More Than One Struggle Oral History Project Records, 1939-2004, bulk 1995-1996

Contents List

Container Title
Series: 1. Oral History Interviews, 1995-1996
Scope and Content Note: Series contains oral history interviews, consisting of audio cassettes and transcripts, conducted between 1995-1996 by Jack Dougherty. Interviewees provide insight into Milwaukee school reform activism through their discussions about Coalition of Parents for Quality Education, Committee of One Hundred, CORE (Congress of Racial Equality), Federation of Independent Community Schools, Freedom Schools, MUSIC (Milwaukee United School Integration), Milwaukee Urban League, NAACP (National Association for the Advancement of Colored People), North Division High School, Parents Action Committee for Education (PACE), Sherman Park Community Association, Triple O-Blacks For Two-Way Integration, Urban Day School, and Washington High School. Also included in this series are Dougherty's post-interview notes.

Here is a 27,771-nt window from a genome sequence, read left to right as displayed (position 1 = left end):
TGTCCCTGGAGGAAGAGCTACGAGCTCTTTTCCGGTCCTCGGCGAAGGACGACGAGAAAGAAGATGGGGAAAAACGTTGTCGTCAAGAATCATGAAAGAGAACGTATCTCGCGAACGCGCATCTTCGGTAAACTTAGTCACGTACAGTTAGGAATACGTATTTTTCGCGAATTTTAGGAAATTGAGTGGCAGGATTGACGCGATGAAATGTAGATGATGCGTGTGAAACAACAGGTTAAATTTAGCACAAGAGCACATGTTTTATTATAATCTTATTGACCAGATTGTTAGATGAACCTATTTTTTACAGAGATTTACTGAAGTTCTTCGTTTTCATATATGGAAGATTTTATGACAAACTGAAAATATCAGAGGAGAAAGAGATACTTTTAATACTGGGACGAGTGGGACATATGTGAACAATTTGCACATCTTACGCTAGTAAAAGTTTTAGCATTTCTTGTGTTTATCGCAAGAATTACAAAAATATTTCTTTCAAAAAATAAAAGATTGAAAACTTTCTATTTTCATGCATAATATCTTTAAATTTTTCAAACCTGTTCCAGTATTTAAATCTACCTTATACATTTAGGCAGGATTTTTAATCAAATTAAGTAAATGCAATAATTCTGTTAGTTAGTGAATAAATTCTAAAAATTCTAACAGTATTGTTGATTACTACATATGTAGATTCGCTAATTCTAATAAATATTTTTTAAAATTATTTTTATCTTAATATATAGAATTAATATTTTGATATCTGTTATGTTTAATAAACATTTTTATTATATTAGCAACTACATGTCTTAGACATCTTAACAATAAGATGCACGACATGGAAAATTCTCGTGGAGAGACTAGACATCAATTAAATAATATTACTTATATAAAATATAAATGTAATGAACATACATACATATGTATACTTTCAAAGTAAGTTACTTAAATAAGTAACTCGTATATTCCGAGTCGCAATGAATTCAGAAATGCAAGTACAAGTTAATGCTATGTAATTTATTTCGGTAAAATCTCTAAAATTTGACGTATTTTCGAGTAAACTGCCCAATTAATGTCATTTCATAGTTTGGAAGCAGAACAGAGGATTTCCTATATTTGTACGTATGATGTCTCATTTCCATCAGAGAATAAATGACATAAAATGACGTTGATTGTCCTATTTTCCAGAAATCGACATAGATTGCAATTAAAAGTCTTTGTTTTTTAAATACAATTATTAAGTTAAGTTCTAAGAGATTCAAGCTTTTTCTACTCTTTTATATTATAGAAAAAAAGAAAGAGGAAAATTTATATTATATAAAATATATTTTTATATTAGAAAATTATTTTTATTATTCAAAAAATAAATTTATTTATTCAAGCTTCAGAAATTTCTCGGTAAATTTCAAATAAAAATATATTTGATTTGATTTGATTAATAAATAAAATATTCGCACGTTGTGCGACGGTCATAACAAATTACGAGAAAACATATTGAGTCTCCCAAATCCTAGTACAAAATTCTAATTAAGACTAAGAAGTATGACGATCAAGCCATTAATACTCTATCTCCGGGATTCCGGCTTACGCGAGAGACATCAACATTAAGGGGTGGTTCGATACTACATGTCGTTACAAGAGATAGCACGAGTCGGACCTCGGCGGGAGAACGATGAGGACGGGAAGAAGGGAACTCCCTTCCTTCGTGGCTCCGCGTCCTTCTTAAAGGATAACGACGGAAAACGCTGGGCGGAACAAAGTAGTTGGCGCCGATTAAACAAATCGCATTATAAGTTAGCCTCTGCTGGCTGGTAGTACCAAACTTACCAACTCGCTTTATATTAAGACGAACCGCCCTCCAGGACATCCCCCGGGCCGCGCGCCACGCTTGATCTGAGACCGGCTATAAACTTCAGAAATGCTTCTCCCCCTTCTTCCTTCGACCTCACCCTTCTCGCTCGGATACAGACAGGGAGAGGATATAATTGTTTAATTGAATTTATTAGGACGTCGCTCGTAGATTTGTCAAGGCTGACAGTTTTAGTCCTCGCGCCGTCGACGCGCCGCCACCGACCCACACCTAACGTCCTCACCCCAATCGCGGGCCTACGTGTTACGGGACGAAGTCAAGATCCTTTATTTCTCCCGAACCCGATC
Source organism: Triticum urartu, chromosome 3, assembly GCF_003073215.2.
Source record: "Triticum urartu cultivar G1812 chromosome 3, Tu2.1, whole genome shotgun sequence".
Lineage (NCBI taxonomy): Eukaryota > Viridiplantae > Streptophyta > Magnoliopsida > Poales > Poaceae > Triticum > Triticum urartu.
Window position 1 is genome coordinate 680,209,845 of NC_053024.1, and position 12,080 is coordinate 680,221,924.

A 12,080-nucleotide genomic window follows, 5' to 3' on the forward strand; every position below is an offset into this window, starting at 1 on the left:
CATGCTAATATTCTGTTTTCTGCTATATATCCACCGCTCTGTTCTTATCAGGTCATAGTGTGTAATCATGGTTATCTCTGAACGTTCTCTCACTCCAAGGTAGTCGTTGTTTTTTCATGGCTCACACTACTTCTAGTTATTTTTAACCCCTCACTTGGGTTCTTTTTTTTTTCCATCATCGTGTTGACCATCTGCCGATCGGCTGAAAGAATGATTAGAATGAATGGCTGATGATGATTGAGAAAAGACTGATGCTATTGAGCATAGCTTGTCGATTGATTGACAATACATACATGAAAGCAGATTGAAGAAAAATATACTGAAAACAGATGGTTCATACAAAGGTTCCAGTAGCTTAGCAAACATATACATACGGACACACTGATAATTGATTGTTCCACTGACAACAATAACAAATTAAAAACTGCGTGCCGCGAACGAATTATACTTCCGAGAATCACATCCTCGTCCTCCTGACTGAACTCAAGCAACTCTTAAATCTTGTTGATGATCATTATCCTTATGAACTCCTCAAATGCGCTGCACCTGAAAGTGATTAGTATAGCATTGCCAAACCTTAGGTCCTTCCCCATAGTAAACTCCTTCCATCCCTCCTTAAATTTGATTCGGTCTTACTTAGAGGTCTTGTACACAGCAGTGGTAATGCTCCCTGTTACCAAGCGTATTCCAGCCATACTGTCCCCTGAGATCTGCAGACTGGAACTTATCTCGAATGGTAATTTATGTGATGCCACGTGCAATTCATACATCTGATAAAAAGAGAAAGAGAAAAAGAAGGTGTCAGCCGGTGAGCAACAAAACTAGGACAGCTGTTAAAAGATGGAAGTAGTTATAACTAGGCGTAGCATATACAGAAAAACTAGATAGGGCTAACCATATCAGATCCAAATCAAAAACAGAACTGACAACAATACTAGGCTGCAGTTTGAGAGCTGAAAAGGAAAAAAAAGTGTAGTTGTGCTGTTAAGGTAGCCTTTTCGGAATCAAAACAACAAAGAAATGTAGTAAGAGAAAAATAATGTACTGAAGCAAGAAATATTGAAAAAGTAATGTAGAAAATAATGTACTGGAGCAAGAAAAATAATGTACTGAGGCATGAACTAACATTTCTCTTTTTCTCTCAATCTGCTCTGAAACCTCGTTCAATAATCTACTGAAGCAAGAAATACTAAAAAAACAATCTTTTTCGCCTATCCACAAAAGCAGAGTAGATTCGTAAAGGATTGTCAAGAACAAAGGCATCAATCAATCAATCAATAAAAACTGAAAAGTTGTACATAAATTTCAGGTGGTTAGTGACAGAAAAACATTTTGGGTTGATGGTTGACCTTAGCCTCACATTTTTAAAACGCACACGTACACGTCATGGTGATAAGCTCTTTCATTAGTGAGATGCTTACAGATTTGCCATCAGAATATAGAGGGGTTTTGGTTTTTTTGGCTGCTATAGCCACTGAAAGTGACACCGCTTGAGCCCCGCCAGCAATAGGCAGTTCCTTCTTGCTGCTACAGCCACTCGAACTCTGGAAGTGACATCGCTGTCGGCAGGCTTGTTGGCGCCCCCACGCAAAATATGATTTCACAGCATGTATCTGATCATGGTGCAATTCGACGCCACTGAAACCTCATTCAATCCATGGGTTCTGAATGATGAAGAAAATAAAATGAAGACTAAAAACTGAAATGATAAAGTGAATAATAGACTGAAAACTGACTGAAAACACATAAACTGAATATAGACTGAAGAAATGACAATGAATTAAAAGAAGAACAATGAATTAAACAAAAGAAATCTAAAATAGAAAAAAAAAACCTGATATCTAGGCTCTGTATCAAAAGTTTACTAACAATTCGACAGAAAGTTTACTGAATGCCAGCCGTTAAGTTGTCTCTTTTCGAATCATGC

Adams, Juanita, and Arlene Johnson
Scope and Content Note: Juanita Adams and Arlene Johnson were two founders of the Congress of Racial Equality's (CORE) Milwaukee chapter. Topics include their choice to become involved with school integration, differences between CORE and Milwaukee United School Integration Committee (MUSIC), personal experiences with racism including threats of violence, the school boycott of 1964, fellow members of CORE, and gender roles in CORE.
Box   7
Audio   1-2
Interview, 1995
Physical Description: Audio cassette 
Box   1
Folder   1
Transcript, 1995
Alexander, Ray
Scope and Content Note: Ray Alexander was Executive Director of the Afro Urban Institute beginning in 1970. He also served as Community Relations Director for the North Town Development and Planning Council. His interview topics include fellow community activists of the late 1960's, the United Community Action Group, and inner city youth employment programming.
Box   7
Audio   3
Interview, 1995
Physical Description: Audio cassette 
Box   1
Folder   2
Transcript, 1995
Banks, Phyllis, and Teresa Green
Scope and Content Note: Phyllis Banks began teaching at Riverside High School in 1962. Theresa Pauline Green, her sister, was a Professor at UC-Berkeley and became involved with Milwaukee from afar. They discuss the teaching of black history at Riverside High School, the school boycott of 1964, racism that Banks faced from Riverside High School's administration, the feeling of unity during the movement, and problems with initial school integration efforts.